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High school student develops diamond-harvesting tool at the U of A

Grade 11 student Hamdi Ali developed the tool while participating in a summer research program at the university

A new, more effective way of harvesting diamonds was discovered by a high school student at the University of Alberta over the summer.

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Grade 11 student Hamdi Ali spent her summer at the U of A conducting research at the department of earth and atmospheric sciences geology labs. Ali was a participant in the Women in Scholarship, Engineering, Science, and Technology (WISEST) Summer Research Program when she made the discovery.

Diamonds are normally harvested by crushing rocks and sifting through the debris to find unblemished ones. Ali was able to experiment and pilot the use of a new tool called the SELFRAG lab system. The system is able to electronically separate diamonds to produce less waste and not damage the diamonds as much in the process.

Ali conducted her study under the supervision of Graham Pearson, a science professor and mantle geochemist, and Margo Regier, a graduate student studying geology and diamond-related research. Pearson said Ali surprised researchers by how effective the new machine was. He added that he was happy to see the progress Ali was able to make in such a short period of study.

“Science is about the joy of discovery. Doing something nobody has ever done before and finding things that nobody has ever seen before,” Pearson said. “Even in a short period, [students] can do research that is new, that makes a difference, that people are interested in — and it opens students’ eyes to the diversity and gender equality that exists in modern large research groups.”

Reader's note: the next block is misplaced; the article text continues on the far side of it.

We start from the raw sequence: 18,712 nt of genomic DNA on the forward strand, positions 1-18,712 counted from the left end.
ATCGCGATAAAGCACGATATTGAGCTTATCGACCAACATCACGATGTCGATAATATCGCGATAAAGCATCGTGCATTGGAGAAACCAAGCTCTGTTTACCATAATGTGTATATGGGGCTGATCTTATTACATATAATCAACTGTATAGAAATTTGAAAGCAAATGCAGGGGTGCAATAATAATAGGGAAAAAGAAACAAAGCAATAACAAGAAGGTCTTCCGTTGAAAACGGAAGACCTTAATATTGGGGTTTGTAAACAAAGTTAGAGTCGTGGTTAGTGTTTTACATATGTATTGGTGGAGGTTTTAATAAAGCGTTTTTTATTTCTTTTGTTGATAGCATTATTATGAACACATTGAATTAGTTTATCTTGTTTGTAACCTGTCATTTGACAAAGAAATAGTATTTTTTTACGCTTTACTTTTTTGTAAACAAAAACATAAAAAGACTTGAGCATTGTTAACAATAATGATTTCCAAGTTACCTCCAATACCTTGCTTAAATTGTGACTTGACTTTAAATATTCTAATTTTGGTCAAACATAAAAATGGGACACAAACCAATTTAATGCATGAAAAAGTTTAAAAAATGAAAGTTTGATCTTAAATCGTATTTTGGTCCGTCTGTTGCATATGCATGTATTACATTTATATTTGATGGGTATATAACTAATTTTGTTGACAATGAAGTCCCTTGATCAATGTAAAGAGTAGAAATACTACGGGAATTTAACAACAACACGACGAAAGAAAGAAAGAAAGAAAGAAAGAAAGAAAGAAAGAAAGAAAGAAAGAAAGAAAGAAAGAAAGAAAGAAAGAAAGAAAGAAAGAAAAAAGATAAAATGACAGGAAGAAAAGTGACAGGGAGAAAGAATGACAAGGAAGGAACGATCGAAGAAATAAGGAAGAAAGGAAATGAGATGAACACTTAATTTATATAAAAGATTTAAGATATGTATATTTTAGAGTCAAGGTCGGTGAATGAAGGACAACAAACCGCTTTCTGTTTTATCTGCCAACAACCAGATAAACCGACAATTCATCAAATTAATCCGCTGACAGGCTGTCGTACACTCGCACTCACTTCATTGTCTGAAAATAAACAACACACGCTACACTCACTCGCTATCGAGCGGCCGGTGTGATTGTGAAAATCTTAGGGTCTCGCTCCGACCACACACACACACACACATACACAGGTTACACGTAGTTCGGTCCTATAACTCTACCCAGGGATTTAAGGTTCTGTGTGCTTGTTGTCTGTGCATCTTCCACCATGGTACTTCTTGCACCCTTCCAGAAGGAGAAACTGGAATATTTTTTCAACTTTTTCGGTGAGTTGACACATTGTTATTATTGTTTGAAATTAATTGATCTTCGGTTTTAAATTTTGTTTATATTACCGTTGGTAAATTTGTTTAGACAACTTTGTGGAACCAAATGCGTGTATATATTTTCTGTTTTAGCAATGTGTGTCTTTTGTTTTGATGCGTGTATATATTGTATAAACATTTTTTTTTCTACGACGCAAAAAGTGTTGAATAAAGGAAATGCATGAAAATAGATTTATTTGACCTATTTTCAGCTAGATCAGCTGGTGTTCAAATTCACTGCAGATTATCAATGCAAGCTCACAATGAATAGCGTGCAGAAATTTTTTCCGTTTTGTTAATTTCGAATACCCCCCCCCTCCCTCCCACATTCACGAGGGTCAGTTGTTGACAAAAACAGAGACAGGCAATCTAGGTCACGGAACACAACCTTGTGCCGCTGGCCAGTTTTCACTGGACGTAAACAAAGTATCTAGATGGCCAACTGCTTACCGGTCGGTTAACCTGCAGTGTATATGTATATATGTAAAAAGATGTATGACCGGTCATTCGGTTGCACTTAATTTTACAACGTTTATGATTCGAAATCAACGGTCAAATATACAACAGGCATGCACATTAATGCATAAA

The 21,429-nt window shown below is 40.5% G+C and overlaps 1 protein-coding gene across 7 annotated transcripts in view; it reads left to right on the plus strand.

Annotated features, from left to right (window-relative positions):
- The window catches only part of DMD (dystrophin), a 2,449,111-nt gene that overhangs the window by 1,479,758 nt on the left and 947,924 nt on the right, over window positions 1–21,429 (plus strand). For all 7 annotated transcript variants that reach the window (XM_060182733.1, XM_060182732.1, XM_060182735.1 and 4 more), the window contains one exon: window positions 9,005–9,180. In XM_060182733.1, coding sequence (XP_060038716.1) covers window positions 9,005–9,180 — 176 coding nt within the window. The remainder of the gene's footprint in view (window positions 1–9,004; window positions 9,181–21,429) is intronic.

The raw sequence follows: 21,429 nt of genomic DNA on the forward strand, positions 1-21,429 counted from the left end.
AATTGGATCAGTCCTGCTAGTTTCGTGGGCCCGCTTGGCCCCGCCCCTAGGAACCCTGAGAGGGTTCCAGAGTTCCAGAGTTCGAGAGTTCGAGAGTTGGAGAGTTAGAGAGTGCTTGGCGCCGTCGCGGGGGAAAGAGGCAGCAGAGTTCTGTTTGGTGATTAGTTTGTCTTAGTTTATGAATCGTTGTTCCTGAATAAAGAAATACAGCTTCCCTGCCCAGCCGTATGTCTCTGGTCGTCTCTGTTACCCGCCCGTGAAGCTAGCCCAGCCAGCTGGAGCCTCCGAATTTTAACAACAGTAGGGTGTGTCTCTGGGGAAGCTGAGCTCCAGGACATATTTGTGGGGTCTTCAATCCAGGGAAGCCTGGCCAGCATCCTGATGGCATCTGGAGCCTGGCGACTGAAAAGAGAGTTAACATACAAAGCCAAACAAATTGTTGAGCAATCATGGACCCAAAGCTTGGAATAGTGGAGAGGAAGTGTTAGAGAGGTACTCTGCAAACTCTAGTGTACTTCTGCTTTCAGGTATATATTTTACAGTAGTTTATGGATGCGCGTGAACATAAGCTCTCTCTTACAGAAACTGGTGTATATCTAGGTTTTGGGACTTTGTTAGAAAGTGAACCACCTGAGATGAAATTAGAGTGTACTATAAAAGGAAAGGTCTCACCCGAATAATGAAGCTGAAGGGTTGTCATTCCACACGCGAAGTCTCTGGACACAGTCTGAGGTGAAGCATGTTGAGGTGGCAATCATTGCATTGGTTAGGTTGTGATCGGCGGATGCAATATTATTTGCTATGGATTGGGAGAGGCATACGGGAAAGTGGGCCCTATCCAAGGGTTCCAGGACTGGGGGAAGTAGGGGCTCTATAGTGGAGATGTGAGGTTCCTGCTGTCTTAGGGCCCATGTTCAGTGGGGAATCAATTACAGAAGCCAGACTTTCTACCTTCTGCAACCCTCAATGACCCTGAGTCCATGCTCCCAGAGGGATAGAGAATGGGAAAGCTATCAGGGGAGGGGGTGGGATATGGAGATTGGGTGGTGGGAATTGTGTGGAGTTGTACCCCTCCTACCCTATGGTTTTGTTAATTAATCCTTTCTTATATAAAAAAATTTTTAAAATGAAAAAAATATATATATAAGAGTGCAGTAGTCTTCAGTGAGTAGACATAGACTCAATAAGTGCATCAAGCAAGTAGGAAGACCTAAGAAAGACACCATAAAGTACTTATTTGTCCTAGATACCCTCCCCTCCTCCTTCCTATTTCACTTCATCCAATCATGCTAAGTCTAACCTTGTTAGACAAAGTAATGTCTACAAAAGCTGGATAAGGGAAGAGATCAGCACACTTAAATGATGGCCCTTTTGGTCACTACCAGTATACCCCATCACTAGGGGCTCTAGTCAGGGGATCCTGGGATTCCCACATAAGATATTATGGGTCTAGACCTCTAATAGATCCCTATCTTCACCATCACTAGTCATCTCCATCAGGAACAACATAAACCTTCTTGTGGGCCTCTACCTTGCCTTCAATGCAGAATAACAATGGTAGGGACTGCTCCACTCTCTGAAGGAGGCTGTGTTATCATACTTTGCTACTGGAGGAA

Last month, Ali and the team travelled to the Northwest Territories to share the findings of the study at the Yellowknife Geoscience Forum. At the three-day event, Ali was able to present her study to industry and scientists.

“This was my first foray into research, and while my results seemed promising, I didn’t know just how relatively extraordinary they were,” Ali said. “It was only later on, as I was presenting my results to representatives from De Beers and saw their excitement firsthand, that I fully realized that my work had real-life applications.”

Regier said it was a “fun time” working with Ali in the lab. She added that Ali brought a level of enthusiasm to the project that made it even more of a worthwhile project.

“To introduce someone to the research process was really enjoyable,” Regier said. “To have someone new in the lab who enjoys every moment… is really invigorating.”

Ali has applied to the U of A and other post-secondary institutions in Canada. She hopes to continue to pursue science as a field of study.

Regier hopes this study inspires others interested in pursuing science to seriously consider it.

“People often think you need to have a PhD to uncover important things,” Regier said. “I think that science can be done by anyone, as Ali’s study goes to show.”

Adam Lachacz

Adam Lachacz is a third-year student double majoring in history and political science. In his spare time, he likes to read, breathe, speed, and drink mead.

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